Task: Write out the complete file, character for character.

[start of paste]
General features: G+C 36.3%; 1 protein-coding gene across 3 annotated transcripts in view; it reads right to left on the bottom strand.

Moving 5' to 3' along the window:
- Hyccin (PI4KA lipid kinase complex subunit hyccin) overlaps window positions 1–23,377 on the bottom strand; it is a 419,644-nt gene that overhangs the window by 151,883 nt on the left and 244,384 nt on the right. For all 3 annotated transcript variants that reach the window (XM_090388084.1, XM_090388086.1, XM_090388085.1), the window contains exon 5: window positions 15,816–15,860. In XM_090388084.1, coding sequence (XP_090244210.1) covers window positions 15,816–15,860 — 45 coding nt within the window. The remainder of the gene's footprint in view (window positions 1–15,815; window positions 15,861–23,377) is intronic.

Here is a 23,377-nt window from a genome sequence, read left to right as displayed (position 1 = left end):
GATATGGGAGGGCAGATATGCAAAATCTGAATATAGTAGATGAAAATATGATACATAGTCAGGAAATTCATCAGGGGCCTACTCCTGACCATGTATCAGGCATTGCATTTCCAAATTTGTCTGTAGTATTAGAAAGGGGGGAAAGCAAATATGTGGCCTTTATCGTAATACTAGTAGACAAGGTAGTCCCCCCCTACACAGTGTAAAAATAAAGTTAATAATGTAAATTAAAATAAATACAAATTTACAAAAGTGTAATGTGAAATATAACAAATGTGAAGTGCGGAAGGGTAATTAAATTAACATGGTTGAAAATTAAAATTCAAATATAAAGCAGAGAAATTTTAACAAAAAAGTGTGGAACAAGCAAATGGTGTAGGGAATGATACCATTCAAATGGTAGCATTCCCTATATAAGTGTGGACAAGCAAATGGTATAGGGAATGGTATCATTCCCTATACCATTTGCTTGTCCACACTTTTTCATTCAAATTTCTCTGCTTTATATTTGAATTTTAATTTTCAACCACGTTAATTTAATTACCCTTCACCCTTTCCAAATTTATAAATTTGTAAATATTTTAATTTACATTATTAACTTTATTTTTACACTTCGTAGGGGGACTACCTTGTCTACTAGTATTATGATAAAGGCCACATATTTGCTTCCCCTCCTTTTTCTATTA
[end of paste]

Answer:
General features: G+C 36.3%; 1 protein-coding gene across 3 annotated transcripts in view; it reads right to left on the bottom strand.

Moving 5' to 3' along the window:
- Hyccin (PI4KA lipid kinase complex subunit hyccin) overlaps window positions 1–23,377 on the bottom strand; it is a 419,644-nt gene that overhangs the window by 151,883 nt on the left and 244,384 nt on the right. For all 3 annotated transcript variants that reach the window (XM_090388084.1, XM_090388086.1, XM_090388085.1), the window contains exon 5: window positions 15,816–15,860. In XM_090388084.1, coding sequence (XP_090244210.1) covers window positions 15,816–15,860 — 45 coding nt within the window. The remainder of the gene's footprint in view (window positions 1–15,815; window positions 15,861–23,377) is intronic.

Here is a 23,377-nt window from a genome sequence, read left to right as displayed (position 1 = left end):
GATATGGGAGGGCAGATATGCAAAATCTGAATATAGTAGATGAAAATATGATACATAGTCAGGAAATTCATCAGGGGCCTACTCCTGACCATGTATCAGGCATTGCATTTCCAAATTTGTCTGTAGTATTAGAAAGGGGGGAAAGCAAATATGTGGCCTTTATCGTAATACTAGTAGACAAGGTAGTCCCCCCCTACACAGTGTAAAAATAAAGTTAATAATGTAAATTAAAATAAATACAAATTTACAAAAGTGTAATGTGAAATATAACAAATGTGAAGTGCGGAAGGGTAATTAAATTAACATGGTTGAAAATTAAAATTCAAATATAAAGCAGAGAAATTTTAACAAAAAAGTGTGGAACAAGCAAATGGTGTAGGGAATGATACCATTCAAATGGTAGCATTCCCTATATAAGTGTGGACAAGCAAATGGTATAGGGAATGGTATCATTCCCTATACCATTTGCTTGTCCACACTTTTTCATTCAAATTTCTCTGCTTTATATTTGAATTTTAATTTTCAACCACGTTAATTTAATTACCCTTCACCCTTTCCAAATTTATAAATTTGTAAATATTTTAATTTACATTATTAACTTTATTTTTACACTTCGTAGGGGGACTACCTTGTCTACTAGTATTATGATAAAGGCCACATATTTGCTTCCCCTCCTTTTTCTATTA